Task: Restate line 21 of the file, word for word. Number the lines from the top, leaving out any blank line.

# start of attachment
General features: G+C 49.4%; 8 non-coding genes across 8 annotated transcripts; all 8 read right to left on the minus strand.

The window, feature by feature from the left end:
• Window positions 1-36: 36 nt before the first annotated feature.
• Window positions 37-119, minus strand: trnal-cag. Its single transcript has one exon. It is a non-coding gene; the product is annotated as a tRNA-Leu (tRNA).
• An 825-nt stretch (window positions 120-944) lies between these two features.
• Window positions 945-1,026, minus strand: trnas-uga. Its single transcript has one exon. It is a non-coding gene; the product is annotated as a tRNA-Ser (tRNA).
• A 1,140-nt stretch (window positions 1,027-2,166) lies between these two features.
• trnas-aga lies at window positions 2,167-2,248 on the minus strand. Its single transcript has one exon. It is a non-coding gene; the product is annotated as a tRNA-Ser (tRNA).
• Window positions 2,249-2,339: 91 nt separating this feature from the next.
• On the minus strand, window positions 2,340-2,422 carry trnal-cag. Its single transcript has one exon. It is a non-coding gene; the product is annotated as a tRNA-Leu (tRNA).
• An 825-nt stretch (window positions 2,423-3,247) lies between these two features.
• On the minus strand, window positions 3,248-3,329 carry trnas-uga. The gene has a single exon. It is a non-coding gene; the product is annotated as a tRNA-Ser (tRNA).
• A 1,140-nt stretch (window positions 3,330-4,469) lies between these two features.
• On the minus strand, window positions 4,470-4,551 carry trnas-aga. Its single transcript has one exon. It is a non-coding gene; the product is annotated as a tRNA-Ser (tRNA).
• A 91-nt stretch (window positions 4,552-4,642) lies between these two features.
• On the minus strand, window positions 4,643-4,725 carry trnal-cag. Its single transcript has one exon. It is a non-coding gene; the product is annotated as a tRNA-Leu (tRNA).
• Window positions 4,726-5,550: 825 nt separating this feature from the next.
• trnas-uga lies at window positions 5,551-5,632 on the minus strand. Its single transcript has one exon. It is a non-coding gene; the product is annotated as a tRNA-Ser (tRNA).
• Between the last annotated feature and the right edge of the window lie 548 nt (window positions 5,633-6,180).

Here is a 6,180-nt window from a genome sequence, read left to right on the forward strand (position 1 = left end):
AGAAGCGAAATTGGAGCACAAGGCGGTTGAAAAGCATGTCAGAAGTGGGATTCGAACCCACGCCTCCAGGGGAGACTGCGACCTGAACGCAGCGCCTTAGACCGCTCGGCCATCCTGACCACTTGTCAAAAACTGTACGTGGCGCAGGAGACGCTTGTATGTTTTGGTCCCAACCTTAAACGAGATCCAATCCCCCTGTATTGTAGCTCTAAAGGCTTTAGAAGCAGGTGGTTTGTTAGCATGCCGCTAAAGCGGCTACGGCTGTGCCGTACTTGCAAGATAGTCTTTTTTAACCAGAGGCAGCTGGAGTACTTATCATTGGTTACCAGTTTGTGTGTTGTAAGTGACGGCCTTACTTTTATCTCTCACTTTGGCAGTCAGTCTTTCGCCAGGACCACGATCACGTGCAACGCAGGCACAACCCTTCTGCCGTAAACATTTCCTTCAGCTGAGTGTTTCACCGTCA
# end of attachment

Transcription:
AGAAGCGAAATTGGAGCACAAGGCGGTTGAAAAGCATGTCAGAAGTGGGATTCGAACCCACGCCTCCAGGGGAGACTGCGACCTGAACGCAGCGCCTTAGACCGCTCGGCCATCCTGACCACTTGTCAAAAACTGTACGTGGCGCAGGAGACGCTTGTATGTTTTGGTCCCAACCTTAAACGAGATCCAATCCCCCTGTATTGTAGCTCTAAAGGCTTTAGAAGCAGGTGGTTTGTTAGCATGCCGCTAAAGCGGCTACGGCTGTGCCGTACTTGCAAGATAGTCTTTTTTAACCAGAGGCAGCTGGAGTACTTATCATTGGTTACCAGTTTGTGTGTTGTAAGTGACGGCCTTACTTTTATCTCTCACTTTGGCAGTCAGTCTTTCGCCAGGACCACGATCACGTGCAACGCAGGCACAACCCTTCTGCCGTAAACATTTCCTTCAGCTGAGTGTTTCACCGTCA